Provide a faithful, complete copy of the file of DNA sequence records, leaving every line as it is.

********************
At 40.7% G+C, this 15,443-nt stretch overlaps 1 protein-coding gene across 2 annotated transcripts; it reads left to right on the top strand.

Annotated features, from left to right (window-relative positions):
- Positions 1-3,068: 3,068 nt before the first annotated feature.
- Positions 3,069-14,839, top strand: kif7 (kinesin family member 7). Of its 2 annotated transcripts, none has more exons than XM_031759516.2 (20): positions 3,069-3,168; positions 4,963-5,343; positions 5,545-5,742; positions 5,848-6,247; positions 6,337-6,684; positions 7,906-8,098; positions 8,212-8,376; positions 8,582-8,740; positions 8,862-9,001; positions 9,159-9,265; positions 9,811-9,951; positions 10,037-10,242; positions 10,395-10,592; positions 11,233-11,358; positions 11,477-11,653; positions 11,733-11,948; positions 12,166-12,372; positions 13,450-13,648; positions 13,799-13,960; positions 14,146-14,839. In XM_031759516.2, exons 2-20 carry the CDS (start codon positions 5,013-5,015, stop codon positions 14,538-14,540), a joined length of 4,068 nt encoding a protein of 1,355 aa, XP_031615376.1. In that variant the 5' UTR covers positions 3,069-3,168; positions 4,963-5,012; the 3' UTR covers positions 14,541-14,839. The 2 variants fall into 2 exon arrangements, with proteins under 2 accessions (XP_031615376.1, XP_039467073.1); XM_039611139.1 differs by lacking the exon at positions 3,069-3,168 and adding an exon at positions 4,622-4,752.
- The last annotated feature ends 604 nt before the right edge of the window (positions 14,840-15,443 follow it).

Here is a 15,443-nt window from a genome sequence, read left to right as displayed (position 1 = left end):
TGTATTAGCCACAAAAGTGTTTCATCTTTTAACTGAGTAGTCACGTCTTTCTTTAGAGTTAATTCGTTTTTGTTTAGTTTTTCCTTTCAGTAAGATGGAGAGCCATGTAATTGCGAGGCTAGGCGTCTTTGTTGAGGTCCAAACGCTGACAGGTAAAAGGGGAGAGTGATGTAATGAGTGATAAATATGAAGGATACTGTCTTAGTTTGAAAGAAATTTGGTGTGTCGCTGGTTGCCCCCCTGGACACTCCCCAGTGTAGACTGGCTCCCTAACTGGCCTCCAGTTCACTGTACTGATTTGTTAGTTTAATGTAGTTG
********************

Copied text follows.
At 40.7% G+C, this 15,443-nt stretch overlaps 1 protein-coding gene across 2 annotated transcripts; it reads left to right on the top strand.

Annotated features, from left to right (window-relative positions):
- Positions 1-3,068: 3,068 nt before the first annotated feature.
- Positions 3,069-14,839, top strand: kif7 (kinesin family member 7). Of its 2 annotated transcripts, none has more exons than XM_031759516.2 (20): positions 3,069-3,168; positions 4,963-5,343; positions 5,545-5,742; positions 5,848-6,247; positions 6,337-6,684; positions 7,906-8,098; positions 8,212-8,376; positions 8,582-8,740; positions 8,862-9,001; positions 9,159-9,265; positions 9,811-9,951; positions 10,037-10,242; positions 10,395-10,592; positions 11,233-11,358; positions 11,477-11,653; positions 11,733-11,948; positions 12,166-12,372; positions 13,450-13,648; positions 13,799-13,960; positions 14,146-14,839. In XM_031759516.2, exons 2-20 carry the CDS (start codon positions 5,013-5,015, stop codon positions 14,538-14,540), a joined length of 4,068 nt encoding a protein of 1,355 aa, XP_031615376.1. In that variant the 5' UTR covers positions 3,069-3,168; positions 4,963-5,012; the 3' UTR covers positions 14,541-14,839. The 2 variants fall into 2 exon arrangements, with proteins under 2 accessions (XP_031615376.1, XP_039467073.1); XM_039611139.1 differs by lacking the exon at positions 3,069-3,168 and adding an exon at positions 4,622-4,752.
- The last annotated feature ends 604 nt before the right edge of the window (positions 14,840-15,443 follow it).

Here is a 15,443-nt window from a genome sequence, read left to right as displayed (position 1 = left end):
TGTATTAGCCACAAAAGTGTTTCATCTTTTAACTGAGTAGTCACGTCTTTCTTTAGAGTTAATTCGTTTTTGTTTAGTTTTTCCTTTCAGTAAGATGGAGAGCCATGTAATTGCGAGGCTAGGCGTCTTTGTTGAGGTCCAAACGCTGACAGGTAAAAGGGGAGAGTGATGTAATGAGTGATAAATATGAAGGATACTGTCTTAGTTTGAAAGAAATTTGGTGTGTCGCTGGTTGCCCCCCTGGACACTCCCCAGTGTAGACTGGCTCCCTAACTGGCCTCCAGTTCACTGTACTGATTTGTTAGTTTAATGTAGTTG